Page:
Business process reengineering (BPR) extends far beyond the scope of information technologies and software engineering. Among the many defi...
Business process reengineering (BPR) extends far beyond the scope of information technologies and software engineering. Among the many definitions (most somewhat abstract) that have been suggested for BPR is one published in Fortune magazine : “the search for, and the implementation of, radical change in business process to achieve breakthrough results.” But how is the search conducted, and how is the implementation achieved? More important, how can we ensure that the “radical change” suggested will in fact lead to “breakthrough results” instead of organizational chaos?
A business process is “a set of logically related tasks performed to achieve a defined business outcome” . Within the business process, people, equipment, mateencompasses rial resources, and business procedures are combined to produce a specified result. Examples of business processes include designing a new product, purchasing services and supplies, hiring a new employee, and paying suppliers. Each demands a set of tasks and each draws on diverse resources within the business.
Every business process has a defined customer—a person or group that receives the outcome (e.g., an idea, a report, a design, a product). In addition, business processes cross organizational boundaries. They require that different organizational groups participate in the “logically related tasks” that define the process.
We noted that every system is actually a hierarchy of subsystems. A business is no exception. The overall business is segmented in the following manner:
Each business system (also called business function) is composed of one or more business processes, and each business process is defined by a set of subprocesses. BPR can be applied at any level of the hierarchy, but as the scope of BPR broadens (i.e., as we move upward in the hierarchy), the risks associated with BPR grow dramatically. For this reason, most BPR efforts focus on individual processes or subprocesses.
Principles of Business Process Reengineering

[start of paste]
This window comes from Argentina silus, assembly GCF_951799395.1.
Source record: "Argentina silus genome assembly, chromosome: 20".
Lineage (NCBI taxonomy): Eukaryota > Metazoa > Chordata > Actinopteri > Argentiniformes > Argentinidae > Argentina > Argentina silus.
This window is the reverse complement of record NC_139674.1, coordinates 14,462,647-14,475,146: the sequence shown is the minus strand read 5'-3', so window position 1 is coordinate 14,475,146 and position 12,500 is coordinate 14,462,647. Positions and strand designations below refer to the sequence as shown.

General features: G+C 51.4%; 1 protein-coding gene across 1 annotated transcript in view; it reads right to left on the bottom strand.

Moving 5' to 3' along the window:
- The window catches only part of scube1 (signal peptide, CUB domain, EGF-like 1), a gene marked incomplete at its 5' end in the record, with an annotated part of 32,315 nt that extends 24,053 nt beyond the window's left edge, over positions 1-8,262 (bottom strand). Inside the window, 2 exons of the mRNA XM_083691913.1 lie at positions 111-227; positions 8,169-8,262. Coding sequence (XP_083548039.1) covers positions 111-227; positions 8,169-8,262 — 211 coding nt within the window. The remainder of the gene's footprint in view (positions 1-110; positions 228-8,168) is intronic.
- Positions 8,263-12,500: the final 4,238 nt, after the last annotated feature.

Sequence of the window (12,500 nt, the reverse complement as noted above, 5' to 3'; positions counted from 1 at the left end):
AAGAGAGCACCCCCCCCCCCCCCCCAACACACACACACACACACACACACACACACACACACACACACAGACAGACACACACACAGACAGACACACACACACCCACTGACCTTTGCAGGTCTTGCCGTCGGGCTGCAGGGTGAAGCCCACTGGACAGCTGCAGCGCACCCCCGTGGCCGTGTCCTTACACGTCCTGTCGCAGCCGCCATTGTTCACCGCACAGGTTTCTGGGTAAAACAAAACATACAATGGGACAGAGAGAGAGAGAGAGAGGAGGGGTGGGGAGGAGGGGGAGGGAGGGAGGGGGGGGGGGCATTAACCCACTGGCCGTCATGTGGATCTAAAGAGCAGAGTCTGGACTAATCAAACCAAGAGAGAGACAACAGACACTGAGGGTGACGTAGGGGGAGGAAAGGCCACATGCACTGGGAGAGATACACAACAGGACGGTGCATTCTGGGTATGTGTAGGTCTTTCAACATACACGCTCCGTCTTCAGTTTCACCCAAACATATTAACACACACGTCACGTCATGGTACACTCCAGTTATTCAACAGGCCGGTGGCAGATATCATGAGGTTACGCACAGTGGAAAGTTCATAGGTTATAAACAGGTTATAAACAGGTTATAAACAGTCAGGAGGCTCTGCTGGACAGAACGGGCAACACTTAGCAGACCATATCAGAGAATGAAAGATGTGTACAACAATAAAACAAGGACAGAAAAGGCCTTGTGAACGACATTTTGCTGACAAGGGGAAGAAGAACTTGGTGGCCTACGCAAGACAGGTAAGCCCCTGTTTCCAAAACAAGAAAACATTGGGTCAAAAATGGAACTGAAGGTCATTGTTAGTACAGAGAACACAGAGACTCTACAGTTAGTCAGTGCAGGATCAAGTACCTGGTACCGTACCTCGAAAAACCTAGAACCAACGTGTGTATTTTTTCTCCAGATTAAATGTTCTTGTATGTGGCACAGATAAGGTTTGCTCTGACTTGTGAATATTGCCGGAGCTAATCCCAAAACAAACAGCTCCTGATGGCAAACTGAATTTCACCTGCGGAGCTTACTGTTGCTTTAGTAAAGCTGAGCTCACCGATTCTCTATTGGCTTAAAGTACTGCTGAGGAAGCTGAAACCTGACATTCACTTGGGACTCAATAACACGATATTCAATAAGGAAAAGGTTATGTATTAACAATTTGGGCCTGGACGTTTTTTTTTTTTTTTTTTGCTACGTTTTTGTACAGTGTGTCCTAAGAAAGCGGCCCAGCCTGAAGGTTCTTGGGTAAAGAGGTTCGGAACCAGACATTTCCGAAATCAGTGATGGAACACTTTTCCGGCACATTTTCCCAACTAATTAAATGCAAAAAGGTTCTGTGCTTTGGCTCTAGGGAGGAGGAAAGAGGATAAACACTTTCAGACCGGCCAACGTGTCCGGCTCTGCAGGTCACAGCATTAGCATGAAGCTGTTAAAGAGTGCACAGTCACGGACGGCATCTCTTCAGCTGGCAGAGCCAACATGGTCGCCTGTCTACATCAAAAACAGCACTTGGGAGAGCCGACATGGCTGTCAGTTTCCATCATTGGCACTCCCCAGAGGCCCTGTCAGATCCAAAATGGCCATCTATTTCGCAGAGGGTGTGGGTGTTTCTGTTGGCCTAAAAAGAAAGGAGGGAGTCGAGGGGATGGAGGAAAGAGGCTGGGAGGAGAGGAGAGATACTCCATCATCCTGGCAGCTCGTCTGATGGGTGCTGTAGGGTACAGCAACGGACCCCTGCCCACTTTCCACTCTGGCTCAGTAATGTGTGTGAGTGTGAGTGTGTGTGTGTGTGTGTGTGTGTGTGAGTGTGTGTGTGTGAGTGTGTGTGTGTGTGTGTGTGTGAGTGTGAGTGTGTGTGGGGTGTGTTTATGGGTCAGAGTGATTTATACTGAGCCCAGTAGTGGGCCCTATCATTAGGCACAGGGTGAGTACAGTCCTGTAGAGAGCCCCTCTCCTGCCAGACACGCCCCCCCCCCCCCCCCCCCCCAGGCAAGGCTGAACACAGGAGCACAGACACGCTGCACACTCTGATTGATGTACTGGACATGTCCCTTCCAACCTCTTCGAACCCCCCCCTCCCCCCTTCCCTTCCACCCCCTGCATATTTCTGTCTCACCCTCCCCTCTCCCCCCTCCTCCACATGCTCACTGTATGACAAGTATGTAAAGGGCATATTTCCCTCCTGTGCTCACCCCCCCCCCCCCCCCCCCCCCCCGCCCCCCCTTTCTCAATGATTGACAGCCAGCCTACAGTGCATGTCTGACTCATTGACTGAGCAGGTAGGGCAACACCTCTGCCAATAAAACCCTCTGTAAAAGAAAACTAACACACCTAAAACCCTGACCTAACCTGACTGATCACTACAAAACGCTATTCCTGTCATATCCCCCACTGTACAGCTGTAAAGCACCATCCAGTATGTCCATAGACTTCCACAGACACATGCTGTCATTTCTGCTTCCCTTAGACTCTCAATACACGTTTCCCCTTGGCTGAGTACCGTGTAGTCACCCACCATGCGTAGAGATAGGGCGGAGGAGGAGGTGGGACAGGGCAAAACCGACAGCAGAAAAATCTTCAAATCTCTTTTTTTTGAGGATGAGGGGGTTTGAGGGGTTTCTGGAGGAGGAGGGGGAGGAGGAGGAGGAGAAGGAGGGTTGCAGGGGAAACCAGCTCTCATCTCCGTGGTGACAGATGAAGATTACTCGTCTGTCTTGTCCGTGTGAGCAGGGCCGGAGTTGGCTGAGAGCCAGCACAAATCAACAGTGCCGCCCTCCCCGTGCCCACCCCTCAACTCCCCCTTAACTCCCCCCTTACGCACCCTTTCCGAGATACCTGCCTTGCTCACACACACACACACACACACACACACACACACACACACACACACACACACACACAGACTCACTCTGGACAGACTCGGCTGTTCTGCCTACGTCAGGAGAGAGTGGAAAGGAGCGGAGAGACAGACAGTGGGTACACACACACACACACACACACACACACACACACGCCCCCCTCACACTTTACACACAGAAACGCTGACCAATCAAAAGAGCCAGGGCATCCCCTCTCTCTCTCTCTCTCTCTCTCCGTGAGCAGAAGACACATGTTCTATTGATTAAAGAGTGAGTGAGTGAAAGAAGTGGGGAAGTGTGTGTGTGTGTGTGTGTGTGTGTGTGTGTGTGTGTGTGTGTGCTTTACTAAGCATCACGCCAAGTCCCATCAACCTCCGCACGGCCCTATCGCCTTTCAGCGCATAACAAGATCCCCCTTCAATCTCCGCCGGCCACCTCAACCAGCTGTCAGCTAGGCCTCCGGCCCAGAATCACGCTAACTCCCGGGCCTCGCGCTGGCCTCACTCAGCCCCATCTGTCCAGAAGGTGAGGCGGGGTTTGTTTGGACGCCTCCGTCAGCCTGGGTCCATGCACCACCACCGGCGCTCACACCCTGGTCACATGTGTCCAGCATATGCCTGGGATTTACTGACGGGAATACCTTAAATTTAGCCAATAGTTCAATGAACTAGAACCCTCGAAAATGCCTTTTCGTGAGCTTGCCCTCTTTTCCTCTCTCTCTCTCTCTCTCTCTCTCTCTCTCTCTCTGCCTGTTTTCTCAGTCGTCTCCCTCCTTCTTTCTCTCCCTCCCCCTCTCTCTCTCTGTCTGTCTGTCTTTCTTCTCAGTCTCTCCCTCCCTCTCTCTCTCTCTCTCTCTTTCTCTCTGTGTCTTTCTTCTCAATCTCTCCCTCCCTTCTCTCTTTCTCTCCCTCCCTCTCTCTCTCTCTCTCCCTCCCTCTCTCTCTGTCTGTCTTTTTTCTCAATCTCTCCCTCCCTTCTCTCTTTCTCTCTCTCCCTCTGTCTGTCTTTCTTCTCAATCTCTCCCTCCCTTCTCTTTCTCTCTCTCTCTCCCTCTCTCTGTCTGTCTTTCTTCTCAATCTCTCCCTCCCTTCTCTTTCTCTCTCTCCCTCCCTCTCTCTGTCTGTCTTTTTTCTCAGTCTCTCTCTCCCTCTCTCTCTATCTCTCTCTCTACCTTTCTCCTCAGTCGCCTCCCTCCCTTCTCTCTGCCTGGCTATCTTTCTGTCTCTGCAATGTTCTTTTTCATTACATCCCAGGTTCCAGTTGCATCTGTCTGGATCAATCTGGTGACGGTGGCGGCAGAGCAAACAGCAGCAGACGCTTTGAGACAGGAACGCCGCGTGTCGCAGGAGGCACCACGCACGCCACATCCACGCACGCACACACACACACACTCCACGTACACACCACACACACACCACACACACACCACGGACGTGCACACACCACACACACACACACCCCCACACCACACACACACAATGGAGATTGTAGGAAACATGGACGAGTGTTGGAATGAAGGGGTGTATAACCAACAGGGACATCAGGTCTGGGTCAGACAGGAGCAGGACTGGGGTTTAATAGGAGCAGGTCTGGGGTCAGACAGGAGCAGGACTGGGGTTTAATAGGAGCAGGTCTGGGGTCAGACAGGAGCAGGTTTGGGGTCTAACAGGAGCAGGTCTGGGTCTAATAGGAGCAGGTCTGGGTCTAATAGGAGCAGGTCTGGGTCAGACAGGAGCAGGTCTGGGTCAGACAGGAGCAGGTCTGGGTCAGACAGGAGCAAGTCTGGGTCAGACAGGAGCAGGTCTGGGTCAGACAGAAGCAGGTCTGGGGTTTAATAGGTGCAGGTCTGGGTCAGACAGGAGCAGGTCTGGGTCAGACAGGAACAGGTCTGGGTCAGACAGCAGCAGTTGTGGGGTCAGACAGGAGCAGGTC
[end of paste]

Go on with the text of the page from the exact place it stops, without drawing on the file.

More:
In many ways, BPR is identical in focus and scope to business process engineering . In an ideal setting, BPR should occur in a top-down manner, beginning with the identification of major business objectives and goals and culminating with a much more detailed specification of the tasks that define a specific business process.
Hammer suggests a number of principles that guide BPR activities when they begin at the top (business) level:
Organize around outcomes, not tasks. Many companies have compartmentalized business activities so that no single person (or organization) has responsibility (or control) of a business outcome. It such cases, it is difficult to determine the status of work and even more difficult to debug process problems if they do occur. BPR should design processes that avoid this problem.
Have those who use the output of the process perform the process. The intent of this recommendation is to allow those who need business output to control all of the variables that allow them to get the output in a timely manner. The fewer separate constituencies involved in a process, the smoother is the road to a rapid outcome.
Incorporate information processing work into the real work that produces the raw information. As IT becomes more distributed, it is possible to locate most information processing within the organization that produces the raw data. This localizes control, reduces communication time, and puts computing power in the hands of those that have a vested interest in the information that is produced.
Treat geographically dispersed resources as though they were centralized. Computer-based communications have become so sophisticated that geographically diverse groups can be placed in the same “virtual office.” For example, instead of running three engineering shifts at a single location, a global company can run one shift in Europe, a second shift in North America, and a third shift in Asia. In each case, engineers will work during daylight hours and communicate via high-bandwidth networks.